It looks like Broughton High School has a chance to keep its International Baccalaureate program even though it's still losing its status as a magnet school.
The school board's student achievement committee agreed Tuesday to recommend allowing Broughton to remain an IB themed non-magnet school. The full board could vote Tuesday.
The big caveat here is that the recommendation doesn't include a guarantee of funding once the magnet money runs out in 2013. The program could die then unless $180,000 a year is scrounged up to keep it running at Broughton.
Here's the history lesson.
The old school board had voted in October 2008 to keep Broughton as an IB magnet school. But when the three-year reassignment plan came out calling for mass movement out of the school to free up magnet seats, parental lobbying resulted in the board's December 2008 vote to demangetize Broughton and move the IB program to Millbrook High.
The Broughton parents at the Inside the Beltline Raleigh school who wanted to keep the IB program have been reaching out to the new board members elected last fall.
School board member John Tedesco said leaving Broughton as a base IB school fits in with his idea of creating themed academies in the different community assignment zones. He noted how Wake has "spent millions so far on keeping a wonderful program" at Broughton.
A big impetus for the committee's recommendation for letting Broughton stay on, nominally in perpetuity, as an IB school is that no additional funding is called for through 2012-13.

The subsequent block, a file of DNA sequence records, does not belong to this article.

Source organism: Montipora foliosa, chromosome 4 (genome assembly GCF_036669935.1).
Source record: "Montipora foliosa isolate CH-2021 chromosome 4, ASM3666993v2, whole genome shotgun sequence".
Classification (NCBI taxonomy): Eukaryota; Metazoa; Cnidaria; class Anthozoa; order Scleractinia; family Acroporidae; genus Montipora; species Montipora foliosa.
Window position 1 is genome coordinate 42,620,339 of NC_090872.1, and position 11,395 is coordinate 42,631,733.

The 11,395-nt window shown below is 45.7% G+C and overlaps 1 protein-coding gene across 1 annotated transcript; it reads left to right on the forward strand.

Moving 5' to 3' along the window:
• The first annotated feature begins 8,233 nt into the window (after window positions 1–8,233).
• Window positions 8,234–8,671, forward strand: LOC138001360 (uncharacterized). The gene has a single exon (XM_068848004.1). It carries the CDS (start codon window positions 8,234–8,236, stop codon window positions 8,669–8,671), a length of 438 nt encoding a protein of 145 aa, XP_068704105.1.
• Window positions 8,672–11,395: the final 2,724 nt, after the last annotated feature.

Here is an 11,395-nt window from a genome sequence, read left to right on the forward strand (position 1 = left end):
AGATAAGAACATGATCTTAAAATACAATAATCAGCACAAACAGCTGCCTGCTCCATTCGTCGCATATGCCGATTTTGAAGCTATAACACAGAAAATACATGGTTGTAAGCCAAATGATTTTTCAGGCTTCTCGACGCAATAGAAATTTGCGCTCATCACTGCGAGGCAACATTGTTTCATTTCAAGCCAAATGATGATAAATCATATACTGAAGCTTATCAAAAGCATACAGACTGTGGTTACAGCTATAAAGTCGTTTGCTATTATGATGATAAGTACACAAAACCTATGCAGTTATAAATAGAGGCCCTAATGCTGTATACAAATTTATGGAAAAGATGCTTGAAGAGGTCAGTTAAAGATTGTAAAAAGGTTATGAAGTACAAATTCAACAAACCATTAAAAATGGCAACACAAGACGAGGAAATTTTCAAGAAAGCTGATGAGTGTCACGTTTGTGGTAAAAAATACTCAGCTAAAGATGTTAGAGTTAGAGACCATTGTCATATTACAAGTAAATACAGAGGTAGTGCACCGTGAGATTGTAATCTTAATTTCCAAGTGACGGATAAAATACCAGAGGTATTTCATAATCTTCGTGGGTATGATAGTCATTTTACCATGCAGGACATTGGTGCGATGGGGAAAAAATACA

As part of the magnet phase out, Broughton is still receiving money to operate the IB program through the 2012-13 school year. This was done because Millbrook High is still ramping up its IB program and won't be educating its first magnet students until this August.
Tedesco said hopefully the district's finances will be in better shape in 2013 to continue funding the IB program at Broughton.
Under the recommendation, Broughton would continue to offer the IB Diploma Programme in grades 11 and 12. For cost reasons, Broughton would have to abandon the IB Middle Years Programme in grade 9 and 10.
Broughton Principal Stephen Mares said having a formal board vote they can keep the IB program, even without a guarantee of money past 2012, is important. He said it means they'll be able to keep up their IB accreditation.
Mares said a board vote also means that rising freshman will know they can take the IB Diploma Programme in 2012 as juniors. Whether they'd be able to continue in 2013 as seniors would be up in the air.
The slimmed-down IB program would only be for base students. Broughton won't be accepting new magnet students unless they're younger siblings of current magnet students.
Tedesco said leaving Broughton as an IB school will help it compete with private schools and charter schools for base students.
It was stressed Tuesday that Broughton woudld not be directly competing against the IB magnet programs at Garner and Millbrook high schools. Arguably though, leaving Broughton as an IB school might discourage base kids from applying to other IB high schools.
REVISED TO REFLECT THAT IT'S NOW ESTIMATED IT WOULD COST $180,000 AND NOT $150,000 ON AN ANNUAL BASIS TO KEEP THE IB PROGRAM AT BROUGHTON STARTING IN 2013